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Shakespeare vs Milton

Shakespeare is widely held to be the greatest literary genius England – or even the world – has produced. But admirers of Milton claim that their man has been overlooked, and that his political and philosophical engagement make him a writer as much for our times as his own.

Nearly four centuries after his death, no writer has come close to matching Shakespeare’s understanding of the world – or his gift for dramatic poetry. It’s not just kings and queens that he captured so uniquely in his transcendent verse. Shakespeare analysed the human condition, not just for Elizabethan England, but throughout the world and for eternity. Britain may not have matched the Continent for music or art but when it comes to literature, Shakespeare sees off all international rivals, whether it’s in the spheres of comedy, tragedy or the sonnet. Even today you and I quote Shakespeare without knowing it: if you act more in sorrow than in anger, if you vanish into thin air or have ever been tongue-tied, hoodwinked or slept not one wink, you’re speaking the Bard’s English.

Milton, say his fans, works on an altogether different, higher plane. In Paradise Lost – the best poem ever written in English – Milton moved beyond the literary to address political, philosophical and religious questions in a way that still resounds strongly today. In his complex, intellectual poetry he drilled down deep into the eternal truths and sought to embody new scientific discovery in his work.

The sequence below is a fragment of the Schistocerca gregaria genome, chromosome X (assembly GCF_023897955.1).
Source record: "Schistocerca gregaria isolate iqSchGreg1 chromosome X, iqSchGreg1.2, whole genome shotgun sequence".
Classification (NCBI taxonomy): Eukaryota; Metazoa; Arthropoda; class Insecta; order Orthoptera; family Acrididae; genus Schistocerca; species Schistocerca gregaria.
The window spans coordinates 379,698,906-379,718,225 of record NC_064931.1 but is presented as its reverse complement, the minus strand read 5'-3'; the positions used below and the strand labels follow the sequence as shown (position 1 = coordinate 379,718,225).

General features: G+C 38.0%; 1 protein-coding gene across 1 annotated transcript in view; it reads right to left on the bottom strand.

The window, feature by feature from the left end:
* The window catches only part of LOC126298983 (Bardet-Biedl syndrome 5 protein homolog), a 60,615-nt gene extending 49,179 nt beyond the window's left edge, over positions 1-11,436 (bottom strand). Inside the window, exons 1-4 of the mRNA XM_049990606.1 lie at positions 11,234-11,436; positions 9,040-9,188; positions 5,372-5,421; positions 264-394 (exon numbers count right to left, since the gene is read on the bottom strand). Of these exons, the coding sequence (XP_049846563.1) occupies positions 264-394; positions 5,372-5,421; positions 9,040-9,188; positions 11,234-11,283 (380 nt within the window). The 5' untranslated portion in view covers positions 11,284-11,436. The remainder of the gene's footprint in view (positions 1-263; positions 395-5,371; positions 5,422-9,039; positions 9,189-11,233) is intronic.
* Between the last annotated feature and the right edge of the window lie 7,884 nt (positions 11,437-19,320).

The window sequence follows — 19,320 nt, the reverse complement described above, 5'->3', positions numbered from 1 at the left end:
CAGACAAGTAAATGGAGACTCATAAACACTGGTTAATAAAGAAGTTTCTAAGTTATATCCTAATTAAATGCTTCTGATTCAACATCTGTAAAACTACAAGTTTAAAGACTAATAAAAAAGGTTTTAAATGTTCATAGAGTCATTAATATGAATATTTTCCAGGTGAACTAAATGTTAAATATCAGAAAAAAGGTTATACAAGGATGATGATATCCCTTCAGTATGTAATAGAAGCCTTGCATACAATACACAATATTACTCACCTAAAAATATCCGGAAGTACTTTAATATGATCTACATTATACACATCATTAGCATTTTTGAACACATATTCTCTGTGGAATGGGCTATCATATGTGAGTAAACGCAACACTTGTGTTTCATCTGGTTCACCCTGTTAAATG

His engagement with the issues of the day – with the nature of knowledge, slavery, free will, love and creation – was unparalleled. Despite complete blindness in middle age, he was the English republic’s best known, most fervent apologist, and a key civil servant for Oliver Cromwell. In his other works, notably in Areopagitica, his attack on censorship, he showed himself as much a master of prose as poetry. He defines not only his age, but our own.

To help you decide who should be crowned king of English letters we brought together advocates to make the case for each writer, and they called on a cast of leading actors to illustrate their arguments with readings from the works.


Speakers

Chair

Erica Wagner

Author and novelist


Author, novelist and former Literary Editor of The Times. She writes for the Economist, The Financial Times and The New York Times, among other publications. She has judged many literary prizes, including the Man Booker Prize, the Orange Prize, and the Whitbread First Novel Award.
Featuring

James Shapiro

Professor of English, Columbia University


Professor of English at Columbia University and author of 1599: A Year in the Life of William Shakespeare.

Nigel Smith

Literature Professor, Princeton


Professor of Ancient and Modern Literature at Princeton University and author of Is Milton better than Shakespeare?

Pippa Nixon

Rising star of the stage


A rising star who has played Titania / Hippolyta in A Midsummer Night’s Dream, Ophelia in Hamlet, and Rosalind in As You Like It. The Guardian wrote that she ‘joins Vanessa Redgrave, Adrian Lester and the late Susan Fleetwood in the select pantheon of memorable Rosalinds … It is a captivating, wittily androgynous performance that ushers Nixon to the threshold of stardom.’

Harriet Walter

Actor and author


Actress highly acclaimed for her work on stage, screen and television. Of her many roles with the Royal Shakespeare Company where she is an Associate Artist, the most recent have been Cleopatra in Antony and Cleopatra alongside Patrick Stewart, Beatrice in Much Ado About Nothing and Lady Macbeth opposite Anthony Sher. She has published three books: Other People’s Shoes and Macbeth for the Faber series ‘Actors on Shakespeare’ and Facing It.

Sam West

Actor, director and essayist


Actor and director who has played the title roles in the Royal Shakespeare Company’s Richard II and Hamlet. He has written essays on both plays for the Cambridge University Press and on “Shakespeare and Love” for BBC Radio 3.